Anglo makes most-wanted list |

Anglo makes most-wanted list

The Park City Police Department has added a white person to its most-wanted list, making an alleged drug dealer from Park City the first non-Latino placed on the department’s controversial compilation of sought-after criminal suspects.

The police recently placed Sean Thomas Blair on the most-wanted list, which identifies the 10 known criminal suspects who the police most want to catch. Blair, 21, is wanted on a $10,000 arrest warrant, issued on Aug. 1, 2005.

He is charged with two counts of possession of a controlled substance with the intent to distribute, which are second- and third-degree felonies. His last known address is 2449 Doc Holliday Drive, in Prospector.

Blair’s placement on the most-wanted list is particularly significant in the aftermath of the original list, released in the fall. At that time, each of the suspects placed on the most-wanted list was a Latino. Leaders in the Latino community questioned the racial makeup of the list and wondered why, in a community that is mostly white, the list was exclusively Latino.

Mike Fierro, a Police Department detective involved in compiling the most-wanted list, said adding Blair was not a reaction to the criticism the police received last fall. Fierro said Blair’s inclusion is based on the reasoning that the police use when considering suspects for the list.

"He’s really No. 11," Fierro said, describing why Blair was left off the original top-10 list. "That guy was put on because he met the criteria."

The police consider the severity of the charges and the amount of bail when they decide whether to add someone to the list. Fierro said Bob Lucking, a Police Department detective, wanted Blair put on the list.

In a two-page filing at Third District Court on Aug. 1 signed by Summit County Sheriff’s Office detective Brad Wilde, prosecutors allege that Blair sold undercover drug officers cocaine and marijuana in 2004.

On Sept. 27, 2004, an undercover detective met Blair at about 9 p.m. at the intersection of Sidewinder Drive and Comstock Drive, when the detective bought cocaine from Blair, the prosecutors charged.

The detective and Blair then drove to a nearby residence, where the detective paid $50 for marijuana, prosecutors said.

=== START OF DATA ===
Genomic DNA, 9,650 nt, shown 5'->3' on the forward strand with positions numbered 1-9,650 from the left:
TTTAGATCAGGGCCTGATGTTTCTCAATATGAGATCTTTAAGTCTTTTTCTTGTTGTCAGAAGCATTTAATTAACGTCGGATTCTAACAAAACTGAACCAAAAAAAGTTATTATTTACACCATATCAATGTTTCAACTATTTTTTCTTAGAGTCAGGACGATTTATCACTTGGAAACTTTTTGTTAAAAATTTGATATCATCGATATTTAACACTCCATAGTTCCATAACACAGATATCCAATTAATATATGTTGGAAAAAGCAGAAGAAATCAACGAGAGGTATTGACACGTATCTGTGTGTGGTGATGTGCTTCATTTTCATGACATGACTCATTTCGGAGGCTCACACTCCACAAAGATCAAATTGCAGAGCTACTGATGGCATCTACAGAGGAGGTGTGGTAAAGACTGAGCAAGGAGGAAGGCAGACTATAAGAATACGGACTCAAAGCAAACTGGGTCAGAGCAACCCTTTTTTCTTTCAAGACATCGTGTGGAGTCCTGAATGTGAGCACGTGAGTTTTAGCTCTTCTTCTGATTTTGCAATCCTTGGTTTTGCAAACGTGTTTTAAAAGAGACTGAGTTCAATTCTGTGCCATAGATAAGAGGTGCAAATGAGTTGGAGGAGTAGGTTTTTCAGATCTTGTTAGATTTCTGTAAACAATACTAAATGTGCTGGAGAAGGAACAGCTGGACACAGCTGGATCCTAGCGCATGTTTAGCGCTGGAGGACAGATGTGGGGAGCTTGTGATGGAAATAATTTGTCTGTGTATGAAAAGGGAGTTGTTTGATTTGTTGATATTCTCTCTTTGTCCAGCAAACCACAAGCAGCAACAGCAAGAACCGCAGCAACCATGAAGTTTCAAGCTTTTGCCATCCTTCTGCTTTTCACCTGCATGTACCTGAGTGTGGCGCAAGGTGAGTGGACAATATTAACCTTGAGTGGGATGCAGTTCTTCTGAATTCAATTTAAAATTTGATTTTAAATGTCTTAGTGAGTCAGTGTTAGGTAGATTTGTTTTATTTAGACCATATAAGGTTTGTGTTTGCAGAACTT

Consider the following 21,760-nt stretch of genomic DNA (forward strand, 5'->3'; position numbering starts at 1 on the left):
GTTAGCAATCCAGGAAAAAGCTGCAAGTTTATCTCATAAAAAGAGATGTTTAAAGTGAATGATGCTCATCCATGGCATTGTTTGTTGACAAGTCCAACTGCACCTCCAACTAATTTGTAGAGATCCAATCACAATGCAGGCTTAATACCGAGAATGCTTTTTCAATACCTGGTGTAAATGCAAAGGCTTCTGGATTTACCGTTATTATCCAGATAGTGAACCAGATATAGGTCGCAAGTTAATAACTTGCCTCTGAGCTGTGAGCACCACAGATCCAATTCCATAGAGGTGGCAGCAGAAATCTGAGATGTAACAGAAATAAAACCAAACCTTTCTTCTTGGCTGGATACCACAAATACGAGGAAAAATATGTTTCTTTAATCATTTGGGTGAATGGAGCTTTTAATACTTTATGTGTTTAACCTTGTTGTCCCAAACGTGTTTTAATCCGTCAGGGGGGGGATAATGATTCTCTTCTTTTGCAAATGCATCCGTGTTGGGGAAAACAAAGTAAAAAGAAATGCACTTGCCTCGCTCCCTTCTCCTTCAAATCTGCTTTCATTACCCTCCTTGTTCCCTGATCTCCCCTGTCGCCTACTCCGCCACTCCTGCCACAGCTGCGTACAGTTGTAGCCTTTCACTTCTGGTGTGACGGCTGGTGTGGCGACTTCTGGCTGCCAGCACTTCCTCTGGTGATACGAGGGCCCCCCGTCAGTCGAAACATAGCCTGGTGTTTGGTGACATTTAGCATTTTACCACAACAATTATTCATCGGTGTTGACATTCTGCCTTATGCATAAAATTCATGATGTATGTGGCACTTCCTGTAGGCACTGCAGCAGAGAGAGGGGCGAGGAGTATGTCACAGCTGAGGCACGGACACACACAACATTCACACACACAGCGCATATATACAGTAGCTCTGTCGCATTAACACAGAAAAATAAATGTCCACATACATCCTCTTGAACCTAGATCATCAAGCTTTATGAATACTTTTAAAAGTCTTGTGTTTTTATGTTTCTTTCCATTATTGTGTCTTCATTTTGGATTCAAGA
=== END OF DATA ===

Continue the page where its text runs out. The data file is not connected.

Blair sold the undercover detective 2.2 grams of cocaine and 6.3 grams of marijuana, according to the filing.

Second-degree felonies are punishable by 1 to 15 years in state prison and a $10,000 fine and third-degree felonies carry prison sentences of up to five years and fines of up to $5,000.

"Some of our most serious warrants here in Park City happen to be drug cases," Fierro said.

Blair took Mario Garcia Hernandez’s spot on the top-10 list. The police captured Hernandez at a Main Street restaurant where he was working on Nov. 2, 2005. Fierro said the police received a tip that Hernandez was using an alias after his picture was published with a Park Record article about the original list.

Hernandez is charged with driving under the influence of alcohol or drugs and escape from official custody.

When the police released the original list, Latino advocates were displeased with the racial makeup of the suspects.

Shelley Weiss, a local advocate, said the list was "unfortunate" and "very frustrating" but accepted the Police Department’s assertion that the list was not motivated by race. Robert Archuleta, the head of Latino-advocacy group Utah Coalition of La Raza, said it appeared the police were "targeting Hispanics."

Fierro said it seems that some of the suspects on the most-wanted list, especially those with older arrest warrants, have fled the U.S. and the police expect to replace them on the list.

He said the police are considering 21 people for placement on the list. Of those, 14 are Latino men, five are white men, one is a white female and one is an Asian man, Fierro said. The most serious charges they face are drug-distribution counts, he said.

Support Local Journalism

Support Local Journalism

Readers around Park City and Summit County make the Park Record's work possible. Your financial contribution supports our efforts to deliver quality, locally relevant journalism.

Now more than ever, your support is critical to help us keep our community informed about the evolving coronavirus pandemic and the impact it is having locally. Every contribution, however large or small, will make a difference.

Each donation will be used exclusively for the development and creation of increased news coverage.


Start a dialogue, stay on topic and be civil.
If you don't follow the rules, your comment may be deleted.

User Legend: iconModerator iconTrusted User